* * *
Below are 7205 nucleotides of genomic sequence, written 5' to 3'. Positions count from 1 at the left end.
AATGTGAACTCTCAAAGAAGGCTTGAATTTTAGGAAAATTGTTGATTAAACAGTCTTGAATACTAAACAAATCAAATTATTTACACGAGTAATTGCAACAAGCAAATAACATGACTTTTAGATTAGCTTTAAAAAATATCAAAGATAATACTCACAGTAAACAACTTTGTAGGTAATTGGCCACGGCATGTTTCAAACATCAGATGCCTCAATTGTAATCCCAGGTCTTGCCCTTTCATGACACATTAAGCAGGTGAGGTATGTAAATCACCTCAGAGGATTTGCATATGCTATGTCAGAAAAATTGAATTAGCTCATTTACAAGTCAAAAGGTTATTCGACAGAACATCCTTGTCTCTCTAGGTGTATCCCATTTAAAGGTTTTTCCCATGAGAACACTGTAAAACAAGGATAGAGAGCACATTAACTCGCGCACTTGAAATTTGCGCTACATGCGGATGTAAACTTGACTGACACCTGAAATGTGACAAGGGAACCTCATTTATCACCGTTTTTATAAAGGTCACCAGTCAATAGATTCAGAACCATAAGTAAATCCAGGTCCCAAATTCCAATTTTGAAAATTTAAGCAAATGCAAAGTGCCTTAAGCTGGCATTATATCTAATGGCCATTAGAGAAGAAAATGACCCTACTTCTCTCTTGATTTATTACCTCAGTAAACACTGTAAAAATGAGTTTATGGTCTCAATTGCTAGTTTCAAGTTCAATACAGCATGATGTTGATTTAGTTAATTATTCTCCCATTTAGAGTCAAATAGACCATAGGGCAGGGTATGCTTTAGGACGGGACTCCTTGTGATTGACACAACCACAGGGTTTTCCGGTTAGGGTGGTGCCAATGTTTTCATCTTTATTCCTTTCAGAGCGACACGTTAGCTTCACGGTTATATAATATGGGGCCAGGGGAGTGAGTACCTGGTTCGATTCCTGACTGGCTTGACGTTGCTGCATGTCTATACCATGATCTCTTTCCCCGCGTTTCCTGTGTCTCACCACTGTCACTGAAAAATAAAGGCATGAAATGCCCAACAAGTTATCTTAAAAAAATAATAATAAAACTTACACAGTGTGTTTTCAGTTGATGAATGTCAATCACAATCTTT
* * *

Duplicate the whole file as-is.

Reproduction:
Below are 7205 nucleotides of genomic sequence, written 5' to 3'. Positions count from 1 at the left end.
AATGTGAACTCTCAAAGAAGGCTTGAATTTTAGGAAAATTGTTGATTAAACAGTCTTGAATACTAAACAAATCAAATTATTTACACGAGTAATTGCAACAAGCAAATAACATGACTTTTAGATTAGCTTTAAAAAATATCAAAGATAATACTCACAGTAAACAACTTTGTAGGTAATTGGCCACGGCATGTTTCAAACATCAGATGCCTCAATTGTAATCCCAGGTCTTGCCCTTTCATGACACATTAAGCAGGTGAGGTATGTAAATCACCTCAGAGGATTTGCATATGCTATGTCAGAAAAATTGAATTAGCTCATTTACAAGTCAAAAGGTTATTCGACAGAACATCCTTGTCTCTCTAGGTGTATCCCATTTAAAGGTTTTTCCCATGAGAACACTGTAAAACAAGGATAGAGAGCACATTAACTCGCGCACTTGAAATTTGCGCTACATGCGGATGTAAACTTGACTGACACCTGAAATGTGACAAGGGAACCTCATTTATCACCGTTTTTATAAAGGTCACCAGTCAATAGATTCAGAACCATAAGTAAATCCAGGTCCCAAATTCCAATTTTGAAAATTTAAGCAAATGCAAAGTGCCTTAAGCTGGCATTATATCTAATGGCCATTAGAGAAGAAAATGACCCTACTTCTCTCTTGATTTATTACCTCAGTAAACACTGTAAAAATGAGTTTATGGTCTCAATTGCTAGTTTCAAGTTCAATACAGCATGATGTTGATTTAGTTAATTATTCTCCCATTTAGAGTCAAATAGACCATAGGGCAGGGTATGCTTTAGGACGGGACTCCTTGTGATTGACACAACCACAGGGTTTTCCGGTTAGGGTGGTGCCAATGTTTTCATCTTTATTCCTTTCAGAGCGACACGTTAGCTTCACGGTTATATAATATGGGGCCAGGGGAGTGAGTACCTGGTTCGATTCCTGACTGGCTTGACGTTGCTGCATGTCTATACCATGATCTCTTTCCCCGCGTTTCCTGTGTCTCACCACTGTCACTGAAAAATAAAGGCATGAAATGCCCAACAAGTTATCTTAAAAAAATAATAATAAAACTTACACAGTGTGTTTTCAGTTGATGAATGTCAATCACAATCTTT